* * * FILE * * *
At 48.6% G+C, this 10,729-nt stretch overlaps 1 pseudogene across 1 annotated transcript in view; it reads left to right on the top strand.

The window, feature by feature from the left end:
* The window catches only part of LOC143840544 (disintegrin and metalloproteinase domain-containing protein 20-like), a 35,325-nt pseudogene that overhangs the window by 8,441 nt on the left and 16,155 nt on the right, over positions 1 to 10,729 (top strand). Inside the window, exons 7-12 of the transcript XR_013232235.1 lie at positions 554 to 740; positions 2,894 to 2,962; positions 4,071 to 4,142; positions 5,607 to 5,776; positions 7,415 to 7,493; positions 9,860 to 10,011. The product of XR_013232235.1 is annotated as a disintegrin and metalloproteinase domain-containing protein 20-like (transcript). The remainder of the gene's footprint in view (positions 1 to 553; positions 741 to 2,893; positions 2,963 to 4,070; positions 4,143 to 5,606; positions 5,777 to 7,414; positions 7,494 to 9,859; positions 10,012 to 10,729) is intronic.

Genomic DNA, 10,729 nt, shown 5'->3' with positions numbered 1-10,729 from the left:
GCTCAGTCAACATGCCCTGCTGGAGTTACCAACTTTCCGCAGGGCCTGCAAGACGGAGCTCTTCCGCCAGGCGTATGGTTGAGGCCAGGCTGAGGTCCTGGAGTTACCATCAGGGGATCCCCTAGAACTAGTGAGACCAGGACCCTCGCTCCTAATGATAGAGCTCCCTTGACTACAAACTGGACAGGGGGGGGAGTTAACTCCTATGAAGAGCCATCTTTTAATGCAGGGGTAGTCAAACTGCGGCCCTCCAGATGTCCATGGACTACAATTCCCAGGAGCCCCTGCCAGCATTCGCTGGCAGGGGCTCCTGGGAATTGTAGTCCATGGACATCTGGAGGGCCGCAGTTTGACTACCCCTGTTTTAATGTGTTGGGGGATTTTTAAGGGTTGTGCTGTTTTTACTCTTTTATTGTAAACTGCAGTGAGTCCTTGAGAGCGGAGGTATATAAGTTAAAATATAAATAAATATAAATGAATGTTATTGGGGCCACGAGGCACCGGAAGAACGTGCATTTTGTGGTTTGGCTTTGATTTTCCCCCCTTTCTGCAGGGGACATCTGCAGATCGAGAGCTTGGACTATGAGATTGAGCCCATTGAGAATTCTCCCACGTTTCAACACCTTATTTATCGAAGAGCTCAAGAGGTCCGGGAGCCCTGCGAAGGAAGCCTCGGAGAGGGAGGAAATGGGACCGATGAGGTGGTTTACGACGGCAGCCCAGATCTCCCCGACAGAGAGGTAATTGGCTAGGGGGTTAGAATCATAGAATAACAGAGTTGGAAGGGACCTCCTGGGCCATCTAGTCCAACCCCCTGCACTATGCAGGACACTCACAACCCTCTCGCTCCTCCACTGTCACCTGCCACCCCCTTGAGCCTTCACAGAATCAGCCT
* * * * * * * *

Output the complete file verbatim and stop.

At 48.6% G+C, this 10,729-nt stretch overlaps 1 pseudogene across 1 annotated transcript in view; it reads left to right on the top strand.

The window, feature by feature from the left end:
* The window catches only part of LOC143840544 (disintegrin and metalloproteinase domain-containing protein 20-like), a 35,325-nt pseudogene that overhangs the window by 8,441 nt on the left and 16,155 nt on the right, over positions 1 to 10,729 (top strand). Inside the window, exons 7-12 of the transcript XR_013232235.1 lie at positions 554 to 740; positions 2,894 to 2,962; positions 4,071 to 4,142; positions 5,607 to 5,776; positions 7,415 to 7,493; positions 9,860 to 10,011. The product of XR_013232235.1 is annotated as a disintegrin and metalloproteinase domain-containing protein 20-like (transcript). The remainder of the gene's footprint in view (positions 1 to 553; positions 741 to 2,893; positions 2,963 to 4,070; positions 4,143 to 5,606; positions 5,777 to 7,414; positions 7,494 to 9,859; positions 10,012 to 10,729) is intronic.

Genomic DNA, 10,729 nt, shown 5'->3' with positions numbered 1-10,729 from the left:
GCTCAGTCAACATGCCCTGCTGGAGTTACCAACTTTCCGCAGGGCCTGCAAGACGGAGCTCTTCCGCCAGGCGTATGGTTGAGGCCAGGCTGAGGTCCTGGAGTTACCATCAGGGGATCCCCTAGAACTAGTGAGACCAGGACCCTCGCTCCTAATGATAGAGCTCCCTTGACTACAAACTGGACAGGGGGGGGAGTTAACTCCTATGAAGAGCCATCTTTTAATGCAGGGGTAGTCAAACTGCGGCCCTCCAGATGTCCATGGACTACAATTCCCAGGAGCCCCTGCCAGCATTCGCTGGCAGGGGCTCCTGGGAATTGTAGTCCATGGACATCTGGAGGGCCGCAGTTTGACTACCCCTGTTTTAATGTGTTGGGGGATTTTTAAGGGTTGTGCTGTTTTTACTCTTTTATTGTAAACTGCAGTGAGTCCTTGAGAGCGGAGGTATATAAGTTAAAATATAAATAAATATAAATGAATGTTATTGGGGCCACGAGGCACCGGAAGAACGTGCATTTTGTGGTTTGGCTTTGATTTTCCCCCCTTTCTGCAGGGGACATCTGCAGATCGAGAGCTTGGACTATGAGATTGAGCCCATTGAGAATTCTCCCACGTTTCAACACCTTATTTATCGAAGAGCTCAAGAGGTCCGGGAGCCCTGCGAAGGAAGCCTCGGAGAGGGAGGAAATGGGACCGATGAGGTGGTTTACGACGGCAGCCCAGATCTCCCCGACAGAGAGGTAATTGGCTAGGGGGTTAGAATCATAGAATAACAGAGTTGGAAGGGACCTCCTGGGCCATCTAGTCCAACCCCCTGCACTATGCAGGACACTCACAACCCTCTCGCTCCTCCACTGTCACCTGCCACCCCCTTGAGCCTTCACAGAATCAGCCT